Quebec decided to paint the Réseau Express Métropolitain (REM) section from east to downtown Montreal, believing that social acceptance would never be achieved. This was announced by Prime Minister François Legault and Mayor Valérie Plante on Monday at Montreal City Hall. Four other route changes are evaluated.
François Legault stated that his government’s decision to abandon the downtown area caused the Caisse de depot et Placement du Québec (CDPQ) to withdraw from the project. “The Caisse has chosen not to press charges and I understand them. I expected that. We are in a situation where the removal of the downtown section has become a project that has not been profitable for the Caisse,” the Prime Minister explained.
Contracts for the project will be entrusted to the Autorité régionale de transport métropolitain (ARTM), the Ministère des Transports du Québec (MTQ), the City of Montreal and the Société de transport de Montréal (STM), who will have to analyze the file .and submit proposals make the government. A first meeting of the partners was already planned for Monday afternoon.
A REM that would go further?
If the inner-city part is removed, the orientations to the east and north will remain. “The rest of the route will be positively received,” said François Legault.
The mandate of the committee is to analyze scenarios aimed at connecting the future REM de l’Est to the metro green line, which requires an increase in the metro frequency, explained Valérie Plante. It must also explore the possibility of expanding the REM from the east to Lanaudière via its eastern branch and to Laval for its branch to Marie Victorin College. The integration of the REM in the Souligny sector in Mercier-Est also needs to be improved, argued François Legault.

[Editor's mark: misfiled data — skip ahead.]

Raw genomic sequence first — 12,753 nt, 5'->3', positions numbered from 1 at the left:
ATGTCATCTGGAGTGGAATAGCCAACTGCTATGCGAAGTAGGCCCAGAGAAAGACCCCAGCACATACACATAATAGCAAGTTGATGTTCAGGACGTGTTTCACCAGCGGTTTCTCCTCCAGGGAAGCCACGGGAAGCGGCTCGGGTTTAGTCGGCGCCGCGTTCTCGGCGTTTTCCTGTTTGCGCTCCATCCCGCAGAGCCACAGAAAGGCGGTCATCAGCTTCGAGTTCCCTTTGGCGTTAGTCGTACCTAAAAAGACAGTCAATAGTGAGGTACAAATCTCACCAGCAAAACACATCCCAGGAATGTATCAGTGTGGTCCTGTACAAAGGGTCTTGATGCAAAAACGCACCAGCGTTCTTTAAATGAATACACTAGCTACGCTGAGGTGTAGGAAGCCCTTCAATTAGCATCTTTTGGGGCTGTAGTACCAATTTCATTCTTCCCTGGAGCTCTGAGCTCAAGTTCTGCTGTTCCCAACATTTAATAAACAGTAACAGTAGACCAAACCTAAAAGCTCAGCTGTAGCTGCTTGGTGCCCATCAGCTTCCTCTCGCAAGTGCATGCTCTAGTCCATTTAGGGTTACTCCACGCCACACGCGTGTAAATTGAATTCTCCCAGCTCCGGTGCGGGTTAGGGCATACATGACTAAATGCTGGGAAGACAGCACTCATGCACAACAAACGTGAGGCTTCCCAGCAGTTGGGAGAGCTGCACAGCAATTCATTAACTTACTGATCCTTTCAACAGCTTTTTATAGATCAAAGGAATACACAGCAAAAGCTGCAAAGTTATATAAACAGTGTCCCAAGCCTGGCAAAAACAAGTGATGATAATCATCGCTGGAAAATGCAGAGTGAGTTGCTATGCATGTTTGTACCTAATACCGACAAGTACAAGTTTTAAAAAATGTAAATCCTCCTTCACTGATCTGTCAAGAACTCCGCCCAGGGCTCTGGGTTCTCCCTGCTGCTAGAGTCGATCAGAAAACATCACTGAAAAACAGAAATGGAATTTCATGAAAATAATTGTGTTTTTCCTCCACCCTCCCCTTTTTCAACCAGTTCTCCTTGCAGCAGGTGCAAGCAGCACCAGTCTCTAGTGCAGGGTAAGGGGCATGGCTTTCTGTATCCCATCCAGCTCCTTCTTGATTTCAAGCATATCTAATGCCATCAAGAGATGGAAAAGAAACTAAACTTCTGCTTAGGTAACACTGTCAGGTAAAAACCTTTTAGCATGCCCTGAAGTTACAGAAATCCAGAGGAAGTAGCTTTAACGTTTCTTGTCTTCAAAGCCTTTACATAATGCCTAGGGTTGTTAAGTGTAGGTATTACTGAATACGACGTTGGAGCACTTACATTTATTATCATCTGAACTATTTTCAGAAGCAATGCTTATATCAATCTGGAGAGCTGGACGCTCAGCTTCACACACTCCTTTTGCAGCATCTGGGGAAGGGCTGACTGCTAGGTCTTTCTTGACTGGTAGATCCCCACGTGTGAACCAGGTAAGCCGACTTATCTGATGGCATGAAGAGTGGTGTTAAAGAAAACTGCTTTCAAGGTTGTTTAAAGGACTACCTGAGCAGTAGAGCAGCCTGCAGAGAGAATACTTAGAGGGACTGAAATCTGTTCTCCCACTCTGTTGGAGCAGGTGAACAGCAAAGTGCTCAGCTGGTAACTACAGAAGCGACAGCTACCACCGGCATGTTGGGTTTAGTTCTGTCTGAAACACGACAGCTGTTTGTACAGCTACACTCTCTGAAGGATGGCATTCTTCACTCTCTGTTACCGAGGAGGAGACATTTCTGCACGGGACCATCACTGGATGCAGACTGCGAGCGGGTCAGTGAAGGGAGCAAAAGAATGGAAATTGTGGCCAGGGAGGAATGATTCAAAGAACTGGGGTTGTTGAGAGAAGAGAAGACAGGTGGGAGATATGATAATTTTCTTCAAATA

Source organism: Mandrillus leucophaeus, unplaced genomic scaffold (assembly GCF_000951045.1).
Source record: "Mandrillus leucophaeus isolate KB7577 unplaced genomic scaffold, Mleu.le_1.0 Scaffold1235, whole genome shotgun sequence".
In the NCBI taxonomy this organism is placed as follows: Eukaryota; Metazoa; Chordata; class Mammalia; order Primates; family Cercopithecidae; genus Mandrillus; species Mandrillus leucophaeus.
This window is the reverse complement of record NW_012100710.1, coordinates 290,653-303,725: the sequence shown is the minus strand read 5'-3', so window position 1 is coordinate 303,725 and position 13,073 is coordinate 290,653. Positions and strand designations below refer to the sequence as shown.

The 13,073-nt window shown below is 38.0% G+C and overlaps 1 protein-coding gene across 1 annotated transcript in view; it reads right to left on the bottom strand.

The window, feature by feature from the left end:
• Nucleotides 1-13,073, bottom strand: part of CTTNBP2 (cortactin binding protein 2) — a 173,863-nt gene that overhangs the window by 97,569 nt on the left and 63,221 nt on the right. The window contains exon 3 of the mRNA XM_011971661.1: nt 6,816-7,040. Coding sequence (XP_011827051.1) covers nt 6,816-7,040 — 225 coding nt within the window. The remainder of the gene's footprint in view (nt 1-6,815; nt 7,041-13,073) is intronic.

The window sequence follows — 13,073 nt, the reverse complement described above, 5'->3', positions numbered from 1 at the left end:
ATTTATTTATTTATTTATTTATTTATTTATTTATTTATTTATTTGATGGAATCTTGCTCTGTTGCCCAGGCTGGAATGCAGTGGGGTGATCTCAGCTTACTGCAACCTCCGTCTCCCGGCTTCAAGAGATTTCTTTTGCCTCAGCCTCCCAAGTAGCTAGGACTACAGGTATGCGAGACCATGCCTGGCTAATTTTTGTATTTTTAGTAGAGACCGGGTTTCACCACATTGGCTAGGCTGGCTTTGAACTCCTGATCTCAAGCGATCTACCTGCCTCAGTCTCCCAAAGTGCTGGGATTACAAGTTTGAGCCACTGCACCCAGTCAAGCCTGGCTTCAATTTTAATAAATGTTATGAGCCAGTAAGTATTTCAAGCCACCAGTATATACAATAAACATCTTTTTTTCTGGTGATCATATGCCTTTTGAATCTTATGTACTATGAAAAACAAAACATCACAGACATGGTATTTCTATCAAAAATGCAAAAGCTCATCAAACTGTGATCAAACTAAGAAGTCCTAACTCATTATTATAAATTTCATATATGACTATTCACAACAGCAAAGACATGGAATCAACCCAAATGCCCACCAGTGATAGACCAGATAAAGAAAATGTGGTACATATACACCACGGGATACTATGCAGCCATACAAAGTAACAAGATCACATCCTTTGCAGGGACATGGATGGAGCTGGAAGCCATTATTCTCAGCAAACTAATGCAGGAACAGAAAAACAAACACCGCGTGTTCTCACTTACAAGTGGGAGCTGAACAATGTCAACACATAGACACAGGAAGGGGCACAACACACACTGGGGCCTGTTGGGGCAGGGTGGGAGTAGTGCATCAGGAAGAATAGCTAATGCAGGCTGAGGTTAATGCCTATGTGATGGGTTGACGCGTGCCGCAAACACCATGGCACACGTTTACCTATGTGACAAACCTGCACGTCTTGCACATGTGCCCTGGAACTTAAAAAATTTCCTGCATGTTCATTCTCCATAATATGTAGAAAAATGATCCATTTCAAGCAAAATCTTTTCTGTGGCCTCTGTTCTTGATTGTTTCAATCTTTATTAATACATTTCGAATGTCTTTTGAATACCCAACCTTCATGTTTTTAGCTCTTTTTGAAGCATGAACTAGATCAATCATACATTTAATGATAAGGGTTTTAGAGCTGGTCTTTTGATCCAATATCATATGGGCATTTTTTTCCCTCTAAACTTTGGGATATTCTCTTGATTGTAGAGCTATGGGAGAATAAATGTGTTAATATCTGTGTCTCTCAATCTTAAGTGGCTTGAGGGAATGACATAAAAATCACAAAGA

Quebec intends to keep the technology developed by CDPQ Infra, but the entire financial package for the project, whose initial cost reached $10 billion, needs to be reviewed. The addition of sections to Lanaudière and Laval should increase sales, noted François Legault.
The timetable for the implementation of the project also needs to be reconsidered. “In the past there were all sorts of excuses to delay projects. People who know me know that I don’t have much patience and I want this project to be implemented as soon as possible,” said the Prime Minister. “It’s critical to the development of the east end of Montreal. »
A mistake to avoid
For Mayor Valérie Plante, the changes made to the project are a victory for the city of Montreal. “The downtown air route was a historic mistake that had to be avoided at all costs,” she argued.
For months, the city of Montreal has complained about not being present at the decision-making table. Valérie Plante entered into negotiations with the Quebec government to help design this project, which will cross Montreal territory.
Mayor Plante also believes that the proposed solution also responds to the concerns expressed about the impact of the REM on heritage preservation, particularly on Chinatown and Morgan Park in Hochelaga-Maisonneuve. “It won’t be a problem anymore,” she said.
The REM de l’Est project and its air structures in the city center had fueled controversy for months. He had been heavily criticized in particular by the ARTM. Last March, the committee of independent experts commissioned by Quebec to ensure the urban integration of the eastern REM also raised significant concerns about several elements of the project, including the aerial structures planned over Boulevard Rene-Levesque.